Nzangi Muimi

How I Started Learning Coding as a Complete Beginner

Learning to code is one of the most challenging yet fulfilling things I have ever done in my life. As a beginner, I started at an advanced age because I did not have access to computers when I was young. I lived in a remote village that did not have access to electricity, not to mention computers.

Writing is a skill I developed in school. It became a way for me to express my ideas, think, and gain clarity with my thoughts. When I was looking for a way to share my ideas online, I discovered blogs and websites. First, I signed up for a account and started my first blog. I used to share musings from my life and a lot of poems, which I plan to publish in this blog too.

However, I was limited in how many customisations I could make on that blog. While looking for a solution online, I discovered that I could make my website, which would give me total control over the look and feel of the blog. So, the next step was to learn the languages of the web to create my website.

There were so many resources online. I read other people’s blogs, watched their YouTube video tutorials, picked up a programming book, and got a bunch of other beginner help.

I need web hosting and a domain name to have my website online. So, I bought those from a local company then. However, later, as my website traffic scaled up, I had to move to a faster and more efficient web server, which led me to migrate to Hostinger (which I use even now).

How has my learning journey been? I break down the experience with every platform that I have tried as follows:

1. YouTube

YouTube is a great platform for learning almost anything. There are over 114 million active YouTube channels in the world as of the time of writing this post. Over 2.5 billion active monthly users are served content by these channels.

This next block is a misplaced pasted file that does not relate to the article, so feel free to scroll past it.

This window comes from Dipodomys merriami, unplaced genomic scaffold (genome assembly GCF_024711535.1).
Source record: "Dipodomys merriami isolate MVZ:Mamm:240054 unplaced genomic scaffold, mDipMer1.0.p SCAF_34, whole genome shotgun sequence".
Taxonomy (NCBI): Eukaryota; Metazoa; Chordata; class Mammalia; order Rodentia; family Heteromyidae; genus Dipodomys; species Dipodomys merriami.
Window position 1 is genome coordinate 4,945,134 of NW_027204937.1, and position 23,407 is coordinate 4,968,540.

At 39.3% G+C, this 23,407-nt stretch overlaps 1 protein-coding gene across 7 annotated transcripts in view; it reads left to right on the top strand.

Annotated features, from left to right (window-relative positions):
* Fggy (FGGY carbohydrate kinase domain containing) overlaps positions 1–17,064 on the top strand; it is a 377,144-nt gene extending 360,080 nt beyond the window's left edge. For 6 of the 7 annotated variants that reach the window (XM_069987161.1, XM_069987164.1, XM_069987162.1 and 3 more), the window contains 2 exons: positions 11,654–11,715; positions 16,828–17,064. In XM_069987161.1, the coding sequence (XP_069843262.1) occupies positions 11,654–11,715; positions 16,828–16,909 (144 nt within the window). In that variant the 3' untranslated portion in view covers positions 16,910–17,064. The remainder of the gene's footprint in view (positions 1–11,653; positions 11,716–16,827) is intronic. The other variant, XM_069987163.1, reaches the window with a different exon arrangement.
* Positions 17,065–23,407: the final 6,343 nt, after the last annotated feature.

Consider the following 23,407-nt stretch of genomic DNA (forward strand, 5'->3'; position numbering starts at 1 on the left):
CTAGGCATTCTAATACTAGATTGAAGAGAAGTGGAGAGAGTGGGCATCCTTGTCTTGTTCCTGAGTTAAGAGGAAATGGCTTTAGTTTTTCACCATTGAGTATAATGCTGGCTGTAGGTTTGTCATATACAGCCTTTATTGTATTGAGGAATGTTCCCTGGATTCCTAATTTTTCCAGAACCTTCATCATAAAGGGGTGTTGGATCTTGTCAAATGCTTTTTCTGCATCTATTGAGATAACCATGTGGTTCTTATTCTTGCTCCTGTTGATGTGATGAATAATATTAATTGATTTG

I am also a creator on the platform, with a small channel that I am currently growing. So, this was an easy place for me to look for solutions.

I landed on many great tutorials and awesome teachers on the platform. Soon, I started hopping from one tutorial to another. I watched HTML, CSS and JavaScript for beginners, then went on to Python for beginners, then Ruby and Ruby on Rails.

I couldn’t seem to organise myself and decide on what to watch next. Although I didn’t make so much progress forward, it served as my background research to see what’s all about coding and programming and the possibilities that lay there.

Also, it helped me get an introduction to many aspects of programming, such as the languages that are there, what they are meant for and other important basic knowledge that I didn’t have (given that I come from a construction background, not information technology or computer science-related).

However, along the way, I came across YouTubers who promised to teach me how to build a full website in less than one week from scratch, step-by-step, without touching a single line of code. I was hooked. I wanted to have a nice-looking, functional website as fast as I could. This introduced me to and drag-and-drop website builders.

I dived all in. So, I learned to build WordPress websites and my blog was up. I went back to writing.

But along the way, I needed to make more customizations to my blog and I was limited by the capabilities of the page builders, plugins and themes I was using. So, for complete freedom, everything pointed me back to coding. I wanted and valued freedom so that was the right path to follow.